Flemish Legend Sir Halewyn by Charles de Coster Chapter 31

Of the sixteen deaths and of the Prince of the Stones

Suddenly the head spoke, saying: “Go thou to the end of the road, and sound my horn aloud, so that my friends may hear.”

But Magtelt:

“To the end of the road will I not go; thine horn will I not sound; murderer’s counsel will I not follow.”

“Ah,” said the head, “if thou art not the Virgin without pity, join me to my body, and with the heart that is in my breast anoint my red wound.”

But Magtelt:

“I am the Virgin without pity; to thy body will I not join thee, and with the heart that is in thy breast will I not anoint thy red wound.”

“Maid,” said the head, weeping and speaking with great terror, “maid, quickly, quickly, make on my body the sign of the cross, and carry me into my castle, for he is coming.”

While the head was speaking, suddenly came out of the wood the Prince of the Stones, and he came and seated himself on the body of the Miserable, and taking in his hands the head: “Salutation,” he said, “to the Ill-favoured one; art thou now content? What of thy triumphant bearing, my lord the Invincible? She whom thou calledst not came without a song: the virgin without fear, in whose hands is death. But thou must sing once again thy sweet song, the song to call virgins.”

“Ah,” said the head, “make me not sing, Lord Prince of the Stones, for I know well enough that at the end there is great suffering.”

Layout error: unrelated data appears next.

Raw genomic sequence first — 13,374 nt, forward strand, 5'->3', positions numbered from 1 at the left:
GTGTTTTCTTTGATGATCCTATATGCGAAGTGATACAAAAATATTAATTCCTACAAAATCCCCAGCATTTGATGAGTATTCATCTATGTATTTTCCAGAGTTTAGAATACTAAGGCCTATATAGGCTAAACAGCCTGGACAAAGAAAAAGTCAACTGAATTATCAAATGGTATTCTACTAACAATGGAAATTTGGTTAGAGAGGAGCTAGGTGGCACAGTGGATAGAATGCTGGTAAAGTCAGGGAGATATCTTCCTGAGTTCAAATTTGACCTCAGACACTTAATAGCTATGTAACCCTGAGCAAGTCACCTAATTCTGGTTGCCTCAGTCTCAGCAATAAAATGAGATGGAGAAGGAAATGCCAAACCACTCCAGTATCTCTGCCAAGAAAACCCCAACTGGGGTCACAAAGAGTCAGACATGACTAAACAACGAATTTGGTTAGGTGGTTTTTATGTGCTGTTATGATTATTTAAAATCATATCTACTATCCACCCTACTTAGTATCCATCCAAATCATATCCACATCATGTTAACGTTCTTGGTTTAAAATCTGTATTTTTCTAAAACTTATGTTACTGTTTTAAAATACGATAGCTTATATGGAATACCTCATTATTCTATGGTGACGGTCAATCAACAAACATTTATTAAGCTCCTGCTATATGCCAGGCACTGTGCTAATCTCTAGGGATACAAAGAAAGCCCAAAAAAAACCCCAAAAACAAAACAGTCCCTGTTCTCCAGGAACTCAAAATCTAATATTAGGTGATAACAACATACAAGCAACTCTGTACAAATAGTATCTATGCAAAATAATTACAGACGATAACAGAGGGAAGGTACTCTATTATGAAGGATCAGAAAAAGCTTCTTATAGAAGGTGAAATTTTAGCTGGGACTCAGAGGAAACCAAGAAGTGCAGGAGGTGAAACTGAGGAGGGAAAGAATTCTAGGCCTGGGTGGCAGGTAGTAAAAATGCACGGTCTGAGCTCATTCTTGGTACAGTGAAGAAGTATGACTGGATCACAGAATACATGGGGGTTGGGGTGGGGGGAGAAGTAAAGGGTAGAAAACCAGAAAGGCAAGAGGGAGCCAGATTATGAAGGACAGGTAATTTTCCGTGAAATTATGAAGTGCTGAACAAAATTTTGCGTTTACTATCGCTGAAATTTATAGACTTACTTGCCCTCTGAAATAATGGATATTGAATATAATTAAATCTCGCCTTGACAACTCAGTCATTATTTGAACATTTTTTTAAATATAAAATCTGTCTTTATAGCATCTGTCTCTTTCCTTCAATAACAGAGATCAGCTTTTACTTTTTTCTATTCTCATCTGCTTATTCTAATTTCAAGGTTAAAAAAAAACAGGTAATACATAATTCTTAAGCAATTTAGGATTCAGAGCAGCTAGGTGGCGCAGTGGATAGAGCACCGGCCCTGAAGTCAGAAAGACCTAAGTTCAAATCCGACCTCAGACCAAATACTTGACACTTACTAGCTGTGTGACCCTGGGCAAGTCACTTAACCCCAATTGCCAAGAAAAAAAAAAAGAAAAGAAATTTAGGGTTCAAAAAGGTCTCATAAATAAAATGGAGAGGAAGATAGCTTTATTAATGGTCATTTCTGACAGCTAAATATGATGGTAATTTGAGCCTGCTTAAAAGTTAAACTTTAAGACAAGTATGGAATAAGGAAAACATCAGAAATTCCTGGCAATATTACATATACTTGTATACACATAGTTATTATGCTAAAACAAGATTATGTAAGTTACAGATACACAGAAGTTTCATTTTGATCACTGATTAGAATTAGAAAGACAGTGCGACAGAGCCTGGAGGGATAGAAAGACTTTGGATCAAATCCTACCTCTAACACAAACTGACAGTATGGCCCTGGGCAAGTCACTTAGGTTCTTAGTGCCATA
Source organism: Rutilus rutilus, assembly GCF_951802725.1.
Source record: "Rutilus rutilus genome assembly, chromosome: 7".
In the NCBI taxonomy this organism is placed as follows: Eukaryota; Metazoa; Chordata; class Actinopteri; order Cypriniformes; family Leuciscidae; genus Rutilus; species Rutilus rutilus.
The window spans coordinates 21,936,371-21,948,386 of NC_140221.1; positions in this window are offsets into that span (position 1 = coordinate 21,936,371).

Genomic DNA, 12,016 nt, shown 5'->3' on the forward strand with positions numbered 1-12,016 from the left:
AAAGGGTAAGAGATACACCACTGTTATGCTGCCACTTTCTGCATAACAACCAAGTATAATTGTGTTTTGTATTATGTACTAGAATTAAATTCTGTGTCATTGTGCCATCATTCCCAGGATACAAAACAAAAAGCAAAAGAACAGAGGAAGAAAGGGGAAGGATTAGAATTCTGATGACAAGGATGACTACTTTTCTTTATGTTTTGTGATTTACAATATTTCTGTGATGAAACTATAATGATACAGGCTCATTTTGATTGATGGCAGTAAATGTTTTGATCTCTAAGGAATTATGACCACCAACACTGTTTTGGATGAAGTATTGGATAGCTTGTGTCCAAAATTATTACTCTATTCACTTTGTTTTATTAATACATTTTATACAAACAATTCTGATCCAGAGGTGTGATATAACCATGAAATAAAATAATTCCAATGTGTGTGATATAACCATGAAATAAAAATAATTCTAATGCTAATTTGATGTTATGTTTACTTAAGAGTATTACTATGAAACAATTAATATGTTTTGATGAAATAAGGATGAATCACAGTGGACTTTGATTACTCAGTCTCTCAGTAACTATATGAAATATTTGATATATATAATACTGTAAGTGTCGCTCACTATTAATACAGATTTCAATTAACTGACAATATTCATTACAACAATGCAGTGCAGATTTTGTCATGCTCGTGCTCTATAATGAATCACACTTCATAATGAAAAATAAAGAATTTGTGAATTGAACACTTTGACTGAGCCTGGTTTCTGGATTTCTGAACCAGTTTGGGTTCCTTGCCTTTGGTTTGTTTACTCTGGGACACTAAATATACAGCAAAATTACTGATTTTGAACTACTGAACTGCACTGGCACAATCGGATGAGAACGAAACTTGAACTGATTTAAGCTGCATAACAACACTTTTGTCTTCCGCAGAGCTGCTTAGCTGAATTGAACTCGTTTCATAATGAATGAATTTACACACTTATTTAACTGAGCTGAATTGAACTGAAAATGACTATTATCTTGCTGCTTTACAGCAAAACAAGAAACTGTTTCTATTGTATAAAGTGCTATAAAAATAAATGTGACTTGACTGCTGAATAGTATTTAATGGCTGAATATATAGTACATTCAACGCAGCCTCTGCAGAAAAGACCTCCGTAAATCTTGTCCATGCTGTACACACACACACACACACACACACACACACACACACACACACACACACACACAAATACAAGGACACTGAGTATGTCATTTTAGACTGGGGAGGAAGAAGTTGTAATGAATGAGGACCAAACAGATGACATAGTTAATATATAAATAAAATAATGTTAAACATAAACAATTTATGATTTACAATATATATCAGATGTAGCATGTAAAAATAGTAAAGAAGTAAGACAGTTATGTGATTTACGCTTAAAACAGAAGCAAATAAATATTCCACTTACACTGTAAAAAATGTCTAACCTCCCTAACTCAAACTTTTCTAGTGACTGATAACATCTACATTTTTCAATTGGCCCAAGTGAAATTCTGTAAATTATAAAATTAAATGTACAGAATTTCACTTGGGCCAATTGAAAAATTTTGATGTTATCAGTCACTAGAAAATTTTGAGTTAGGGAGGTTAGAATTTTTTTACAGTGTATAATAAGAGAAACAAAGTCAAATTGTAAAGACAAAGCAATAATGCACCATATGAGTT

“Sing,” said the Prince of the Stones, “sing, coward that hast never wept to do evil, and now weepest at the time of punishment: sing, Miserable.”

“Ah,” said the head, “have pity, Lord.”

“Sing,” said the Prince of the Stones, “sing, ’tis the hour of God.”

“My lord Prince,” said the head, “be not so hard in my evil hour.”

“Sing, Miserable,” said the Prince of the Stones, “sing, ’tis the hour of the reckoning.”

“Ah,” said the head, weeping, “I will sing, since you are my master.”

And the head sang the faery song.

And suddenly there spread abroad in the air a smell of cinnamon, frankincense, and sweet marjoram.

And the sixteen virgins, hearing the song, came down from the gallows and drew near to the body of Halewyn.

And Magtelt, crossing herself, watched them pass, but felt no fear.

And the first virgin, who was the daughter of the poor simpleton, Claes the Dog-beater, took the golden sickle, and cutting into the breast of the Miserable below the left nipple drew out a great ruby, and put this on her wound, where it melted into rich red blood in her breast.

And the head let a great pitiful cry of pain.

“So,” said the Prince of the Stones, “did the poor virgins cry out when thou madest them pass from life unto death; sixteen times hast thou brought death about, sixteen times shalt thou die, besides the death thou hast suffered already. The cry is the cry of the body when the soul leaves it; sixteen times hast thou drawn this cry from other bodies, sixteen times shall cry out thine own; sing, Miserable, to call the virgins to the reckoning.”

And the head sang again the faery song, while the first virgin walked away silently towards the wood like a living person.

And the second virgin came to the body of the Miserable and did to it as the first had done.

And she also walked away into the wood like a living person.

So did each of the sixteen virgins, and for each of them a ruby was changed into good red blood.

And sixteen times the head sang the faery song, and sixteen times gave the death-cry.

And one by one all the virgins went away into the depth of the wood.

And the last of all, who was Anne-Mie, came to Magtelt, and kissing her right hand wherein she had held the sword: “Blessed be thou,” she said, “who camest without fear, and, delivering us from the spell, leadest us into paradise.”